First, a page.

The first major retrospective devoted to Kollwitz at a New York museum, this is also the largest exhibition of her work in the US in more than 30 years. This exhibition includes approximately 120 drawings, prints, and sculptures drawn from public and private collections in North America and Europe. Examples of the artist’s most iconic projects will showcase her political engagement, while preparatory studies and working proofs will highlight her intensive, ever-searching creative process.
In the early decades of the 20th century, when many artists were experimenting with abstraction, Käthe Kollwitz remained committed to an art of social purpose. Focusing on themes of motherhood, grief, and resistance, she brought visibility to the working class and asserted the female point of view as a necessary and powerful agent for change. “I have no right to withdraw from the responsibility of being an advocate,” she wrote. “It is my duty to voice the sufferings of men, the never-ending sufferings heaped mountain-high.”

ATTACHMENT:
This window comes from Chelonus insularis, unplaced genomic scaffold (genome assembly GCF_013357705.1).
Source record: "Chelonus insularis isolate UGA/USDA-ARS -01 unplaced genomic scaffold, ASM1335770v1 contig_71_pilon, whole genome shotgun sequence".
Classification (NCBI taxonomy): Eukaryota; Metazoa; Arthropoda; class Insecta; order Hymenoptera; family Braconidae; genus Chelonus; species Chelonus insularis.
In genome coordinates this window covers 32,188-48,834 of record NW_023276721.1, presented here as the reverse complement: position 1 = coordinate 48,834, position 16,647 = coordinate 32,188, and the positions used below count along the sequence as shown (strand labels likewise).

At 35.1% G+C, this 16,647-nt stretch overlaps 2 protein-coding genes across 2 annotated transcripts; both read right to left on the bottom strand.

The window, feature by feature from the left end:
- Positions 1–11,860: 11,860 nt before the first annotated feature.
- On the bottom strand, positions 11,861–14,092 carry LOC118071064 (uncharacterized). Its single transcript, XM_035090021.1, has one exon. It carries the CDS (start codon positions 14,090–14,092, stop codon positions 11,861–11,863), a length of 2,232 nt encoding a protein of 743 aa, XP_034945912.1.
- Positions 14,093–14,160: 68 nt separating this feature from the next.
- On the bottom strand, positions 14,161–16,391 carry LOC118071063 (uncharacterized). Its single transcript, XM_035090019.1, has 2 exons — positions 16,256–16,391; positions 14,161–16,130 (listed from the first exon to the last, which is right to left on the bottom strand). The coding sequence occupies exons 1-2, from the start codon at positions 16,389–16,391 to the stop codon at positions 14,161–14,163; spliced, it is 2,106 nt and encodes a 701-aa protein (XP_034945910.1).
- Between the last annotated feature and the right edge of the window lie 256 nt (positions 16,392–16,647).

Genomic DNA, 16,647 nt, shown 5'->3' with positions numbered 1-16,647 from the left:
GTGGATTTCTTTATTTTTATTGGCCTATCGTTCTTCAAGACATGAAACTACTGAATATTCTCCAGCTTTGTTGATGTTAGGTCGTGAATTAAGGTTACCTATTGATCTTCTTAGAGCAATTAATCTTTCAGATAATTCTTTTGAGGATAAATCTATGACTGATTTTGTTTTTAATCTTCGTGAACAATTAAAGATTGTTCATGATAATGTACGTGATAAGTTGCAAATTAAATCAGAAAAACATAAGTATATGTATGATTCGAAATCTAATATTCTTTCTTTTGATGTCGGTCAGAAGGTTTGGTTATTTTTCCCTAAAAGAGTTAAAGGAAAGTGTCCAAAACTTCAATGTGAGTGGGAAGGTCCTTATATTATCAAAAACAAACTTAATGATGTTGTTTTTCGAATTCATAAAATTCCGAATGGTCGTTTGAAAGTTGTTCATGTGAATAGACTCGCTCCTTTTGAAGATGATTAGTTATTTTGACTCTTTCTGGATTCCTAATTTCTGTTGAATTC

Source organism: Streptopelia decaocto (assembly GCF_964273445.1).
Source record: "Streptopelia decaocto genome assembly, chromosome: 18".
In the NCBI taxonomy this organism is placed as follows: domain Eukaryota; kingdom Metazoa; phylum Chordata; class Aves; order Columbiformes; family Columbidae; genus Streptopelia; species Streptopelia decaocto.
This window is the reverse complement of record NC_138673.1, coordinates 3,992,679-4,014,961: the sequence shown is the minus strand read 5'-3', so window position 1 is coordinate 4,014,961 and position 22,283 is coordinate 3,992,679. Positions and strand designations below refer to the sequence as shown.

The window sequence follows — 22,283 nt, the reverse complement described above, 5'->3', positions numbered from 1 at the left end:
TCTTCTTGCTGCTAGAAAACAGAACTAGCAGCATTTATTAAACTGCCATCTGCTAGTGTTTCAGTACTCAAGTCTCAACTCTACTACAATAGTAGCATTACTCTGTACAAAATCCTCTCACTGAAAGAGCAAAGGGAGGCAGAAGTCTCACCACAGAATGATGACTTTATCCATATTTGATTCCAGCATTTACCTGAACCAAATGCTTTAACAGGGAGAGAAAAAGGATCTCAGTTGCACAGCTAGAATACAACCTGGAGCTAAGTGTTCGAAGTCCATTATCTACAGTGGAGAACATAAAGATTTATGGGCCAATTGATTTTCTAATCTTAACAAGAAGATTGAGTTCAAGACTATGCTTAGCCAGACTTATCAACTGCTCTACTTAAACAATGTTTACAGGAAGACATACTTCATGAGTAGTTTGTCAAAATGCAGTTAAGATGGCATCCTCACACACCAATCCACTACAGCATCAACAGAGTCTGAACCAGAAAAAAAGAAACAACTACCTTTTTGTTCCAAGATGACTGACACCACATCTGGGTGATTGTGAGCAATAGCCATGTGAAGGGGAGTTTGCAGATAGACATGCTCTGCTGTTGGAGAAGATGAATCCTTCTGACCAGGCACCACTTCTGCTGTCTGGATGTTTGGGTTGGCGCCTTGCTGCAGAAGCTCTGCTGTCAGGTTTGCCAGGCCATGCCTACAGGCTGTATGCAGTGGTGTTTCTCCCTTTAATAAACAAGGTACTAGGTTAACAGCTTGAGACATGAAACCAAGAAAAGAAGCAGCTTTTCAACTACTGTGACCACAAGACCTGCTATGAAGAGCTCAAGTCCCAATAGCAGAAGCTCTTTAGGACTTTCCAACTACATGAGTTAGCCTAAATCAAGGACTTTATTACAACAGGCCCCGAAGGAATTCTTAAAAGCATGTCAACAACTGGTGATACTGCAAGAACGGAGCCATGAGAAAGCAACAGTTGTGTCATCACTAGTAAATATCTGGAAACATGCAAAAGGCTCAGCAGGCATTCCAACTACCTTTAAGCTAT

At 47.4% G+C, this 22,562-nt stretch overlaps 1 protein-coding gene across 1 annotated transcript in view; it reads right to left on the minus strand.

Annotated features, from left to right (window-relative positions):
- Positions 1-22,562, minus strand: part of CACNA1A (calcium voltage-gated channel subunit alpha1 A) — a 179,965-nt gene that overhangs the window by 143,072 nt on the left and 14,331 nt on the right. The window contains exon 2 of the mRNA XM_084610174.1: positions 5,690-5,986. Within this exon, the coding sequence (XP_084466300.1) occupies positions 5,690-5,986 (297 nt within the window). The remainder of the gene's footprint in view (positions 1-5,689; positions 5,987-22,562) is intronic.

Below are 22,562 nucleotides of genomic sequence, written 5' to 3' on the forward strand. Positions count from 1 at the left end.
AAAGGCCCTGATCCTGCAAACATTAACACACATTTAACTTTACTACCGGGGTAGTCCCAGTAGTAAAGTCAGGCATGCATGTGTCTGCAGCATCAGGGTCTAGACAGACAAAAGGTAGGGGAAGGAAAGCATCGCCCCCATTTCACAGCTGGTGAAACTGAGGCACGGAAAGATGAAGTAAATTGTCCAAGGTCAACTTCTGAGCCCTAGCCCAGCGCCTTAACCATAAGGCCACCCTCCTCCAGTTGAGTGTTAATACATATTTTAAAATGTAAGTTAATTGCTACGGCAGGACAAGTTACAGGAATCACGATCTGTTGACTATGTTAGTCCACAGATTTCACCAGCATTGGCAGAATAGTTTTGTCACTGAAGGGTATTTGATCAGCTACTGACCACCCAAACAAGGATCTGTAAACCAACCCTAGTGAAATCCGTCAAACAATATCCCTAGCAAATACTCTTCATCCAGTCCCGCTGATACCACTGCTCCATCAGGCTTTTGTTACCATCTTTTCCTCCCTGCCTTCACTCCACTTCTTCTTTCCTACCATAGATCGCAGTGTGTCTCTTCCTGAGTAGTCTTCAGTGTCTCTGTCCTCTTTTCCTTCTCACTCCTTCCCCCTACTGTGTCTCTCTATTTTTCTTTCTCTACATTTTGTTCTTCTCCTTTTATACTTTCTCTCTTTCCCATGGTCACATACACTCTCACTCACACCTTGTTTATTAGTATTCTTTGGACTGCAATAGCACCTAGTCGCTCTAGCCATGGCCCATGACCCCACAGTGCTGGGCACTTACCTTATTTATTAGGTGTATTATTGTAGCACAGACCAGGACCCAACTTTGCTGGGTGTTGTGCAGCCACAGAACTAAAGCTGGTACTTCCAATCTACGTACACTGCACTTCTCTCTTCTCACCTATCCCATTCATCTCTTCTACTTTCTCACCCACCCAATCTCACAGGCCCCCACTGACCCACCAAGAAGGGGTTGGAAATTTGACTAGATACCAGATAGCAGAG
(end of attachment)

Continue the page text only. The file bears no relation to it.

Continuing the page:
Image: Detail from Woman with Dead Child (Frau mit totem Kind), Käthe Kollwitz, 1903 / courtesy of MoMA